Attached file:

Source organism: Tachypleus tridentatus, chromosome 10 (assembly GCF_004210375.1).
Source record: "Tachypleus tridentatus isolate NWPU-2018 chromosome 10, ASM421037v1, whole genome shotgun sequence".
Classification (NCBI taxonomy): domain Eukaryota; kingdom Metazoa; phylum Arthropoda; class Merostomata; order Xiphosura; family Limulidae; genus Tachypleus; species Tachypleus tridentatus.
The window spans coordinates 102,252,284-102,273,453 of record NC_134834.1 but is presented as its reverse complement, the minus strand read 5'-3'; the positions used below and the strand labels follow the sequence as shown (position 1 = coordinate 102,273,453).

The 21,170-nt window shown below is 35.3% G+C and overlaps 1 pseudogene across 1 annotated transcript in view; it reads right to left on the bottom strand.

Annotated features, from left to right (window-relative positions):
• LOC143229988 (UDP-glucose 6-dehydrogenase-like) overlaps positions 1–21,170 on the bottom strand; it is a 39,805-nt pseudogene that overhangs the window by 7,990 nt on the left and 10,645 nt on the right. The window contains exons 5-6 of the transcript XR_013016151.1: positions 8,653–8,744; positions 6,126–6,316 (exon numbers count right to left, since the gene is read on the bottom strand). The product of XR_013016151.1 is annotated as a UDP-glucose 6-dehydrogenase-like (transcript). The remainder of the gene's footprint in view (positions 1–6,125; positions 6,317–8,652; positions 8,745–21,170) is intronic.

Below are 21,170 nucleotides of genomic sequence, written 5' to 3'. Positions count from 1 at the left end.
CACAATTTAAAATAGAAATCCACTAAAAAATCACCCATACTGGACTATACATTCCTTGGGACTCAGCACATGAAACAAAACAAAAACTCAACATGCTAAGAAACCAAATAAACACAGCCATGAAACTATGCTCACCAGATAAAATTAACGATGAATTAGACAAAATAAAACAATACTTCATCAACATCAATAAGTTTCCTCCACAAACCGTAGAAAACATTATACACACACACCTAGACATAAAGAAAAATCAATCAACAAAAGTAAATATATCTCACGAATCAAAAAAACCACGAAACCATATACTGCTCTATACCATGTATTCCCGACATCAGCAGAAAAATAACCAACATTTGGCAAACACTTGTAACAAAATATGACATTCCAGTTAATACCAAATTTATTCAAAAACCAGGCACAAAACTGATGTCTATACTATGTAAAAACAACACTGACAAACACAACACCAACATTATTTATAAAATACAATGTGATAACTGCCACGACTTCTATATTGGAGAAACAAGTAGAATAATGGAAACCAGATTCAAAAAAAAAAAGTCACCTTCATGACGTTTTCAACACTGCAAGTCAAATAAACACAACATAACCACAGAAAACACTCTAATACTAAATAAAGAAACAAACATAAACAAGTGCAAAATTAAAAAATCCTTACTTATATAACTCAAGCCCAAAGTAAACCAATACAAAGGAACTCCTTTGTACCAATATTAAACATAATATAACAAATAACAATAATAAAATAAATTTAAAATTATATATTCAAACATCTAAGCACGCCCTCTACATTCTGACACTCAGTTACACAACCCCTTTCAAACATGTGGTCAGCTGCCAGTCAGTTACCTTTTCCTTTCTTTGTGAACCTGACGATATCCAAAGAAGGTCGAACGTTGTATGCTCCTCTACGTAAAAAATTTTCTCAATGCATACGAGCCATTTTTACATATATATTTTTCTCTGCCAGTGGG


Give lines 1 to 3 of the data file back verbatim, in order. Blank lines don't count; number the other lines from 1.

Source organism: Tachypleus tridentatus, chromosome 10 (assembly GCF_004210375.1).
Source record: "Tachypleus tridentatus isolate NWPU-2018 chromosome 10, ASM421037v1, whole genome shotgun sequence".
Classification (NCBI taxonomy): domain Eukaryota; kingdom Metazoa; phylum Arthropoda; class Merostomata; order Xiphosura; family Limulidae; genus Tachypleus; species Tachypleus tridentatus.